Globally, the plant yields to the outside environment also useful energy UE. Furthermore, within the plant there is transfer of energy E between the oxidation and gasification sections, thanks to the thermal integration (and energy integration in general) between the two sections. In particular, as will be seen, part of the thermal energy produced in the oxidation reactor SCWO is exploited to heat the water entering the gasification reactor SCWG, in any case recovering the other part in the form of process heat, and earmarking it, through the thermovector fluid, for various uses. In other words, present in the plant 1 is also a system for circulation of thermal energy between the supercritical -water oxidation section and the supercritical-water gasification section configured for enabling exploitation of part of the heat produced by the supercritical-water oxidation reaction in order to meet the energy requirements of the gasification reaction.

With reference to Figure 2, a plant 1 according to a preferred embodiment of the invention will now be described in detail, with reference to the plant layout presented therein.

The description will be developed mainly with reference to Figures 2A and 2B, which illustrate two sections of the plant of Figure 2 at an enlarged scale, and both of which bear five terminations A, B, C, D, E in the points of division of the scheme, to indicate the continuity of the two representations.

With reference to Figures 2A and 2B, the plant includes seven input mass flows and nine output mass flows. The input mass flows include:

i) an input flow of oxygen ΟΧ_ΓΝ for supply of the reactor SCWO, ii - iii) the organic currents of waste W1_IN, W3_IN, which constitute the organic currents of waste and correspond, respectively and by way of example, to carbon black and heavy oil with medium sulphur content; by the term "carbon black" is meant in general (merely by way of non-exhaustive example) carbon black itself, soot, coal, coke, pet-coke, and char from plants for pyrolysis and/or thermal cracking of waste and biomasses; the term "heavy oil with medium sulphur content" is, instead, intended to comprise, merely by way of non- exhaustive example, waste oils from plants for pyrolysis and/or thermal cracking of waste and biomasses, and more in general oils, solvents, and paints; in this connection, there may be envisaged - possibly as integral part of the feeding system of the plant 1 - a plant for pyrolysis or cracking of waste and/or biomasses of various nature and or other units for physico-chemical pre-treatment of the incoming waste in its crude condition (for example, tyres, rubbers, resins, plastics, fibres, paper, cardboard, WDF, etc.); this may become necessary in the case where the waste to be treated does not possess in its raw form - i.e., in the form in which it reaches the plant 1 - characteristics suitable for treatment in the plant 1 itself; iv) the current W2_IN, which functionally corresponds to the aqueous current WW_IN, possibly containing organic and/or inorganic species, and constituted, for example, by percolate from rubbish dumps (water contaminated by organic chemical agents that determine its chemical oxygen demand - COD - and biological oxygen demand - BOD - and by inorganic chemical agents such as heavy metals, ammonia, etc.; in the specific example considered herein, as will emerge more clearly from the ensuing description, the flow rate of the current W2 ΓΝ is not suitable or not sufficient to reach the necessary titre (or water consumption) in the two reactors SCWO and SCWG;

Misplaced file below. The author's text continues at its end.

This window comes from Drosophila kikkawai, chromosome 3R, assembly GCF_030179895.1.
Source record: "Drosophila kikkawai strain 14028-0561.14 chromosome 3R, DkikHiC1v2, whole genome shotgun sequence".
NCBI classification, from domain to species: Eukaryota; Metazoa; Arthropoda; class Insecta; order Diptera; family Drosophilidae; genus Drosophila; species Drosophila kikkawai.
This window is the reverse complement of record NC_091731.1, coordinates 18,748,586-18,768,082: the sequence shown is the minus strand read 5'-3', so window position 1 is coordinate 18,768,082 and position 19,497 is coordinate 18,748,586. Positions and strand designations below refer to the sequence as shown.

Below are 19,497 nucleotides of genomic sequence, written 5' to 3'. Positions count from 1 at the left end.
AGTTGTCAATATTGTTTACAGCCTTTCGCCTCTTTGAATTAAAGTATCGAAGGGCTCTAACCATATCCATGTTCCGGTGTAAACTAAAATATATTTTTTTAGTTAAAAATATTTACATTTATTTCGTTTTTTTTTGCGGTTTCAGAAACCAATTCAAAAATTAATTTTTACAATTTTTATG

v - vi) a first flow and a second flow of thermovector fluid TITER1IN and TFIER2IN, for example diathermic oil, but also, for example, water vapour, molten salts, and any other thermovector fluid available;

vii) an input flow of calcium carbonate CAC03IN, or in general a flow of any Lewis base capable of neutralizing acid currents with formation of saline precipitates.

As regards the output mass flows, the plant includes the following:

i) an output flow of gas GAS OUT basically containing carbon dioxide, water vapour, and small amounts of oxygen and nitrogen;

ii) a flow of inert solid waste SLD basically consisting in calcium sulphites and sulphates obtained by neutralization with calcium carbonate of an aqueous solution of sulphurous acid and sulphuric acid, respectively;

iii) an output flow of purified water SWW;

iv) a flow of inert ashes at output from the reactor SCWO, designated by the reference IAO,

v) a flow of inert ashes at output from the reactor SCWG, designated by the reference IAG;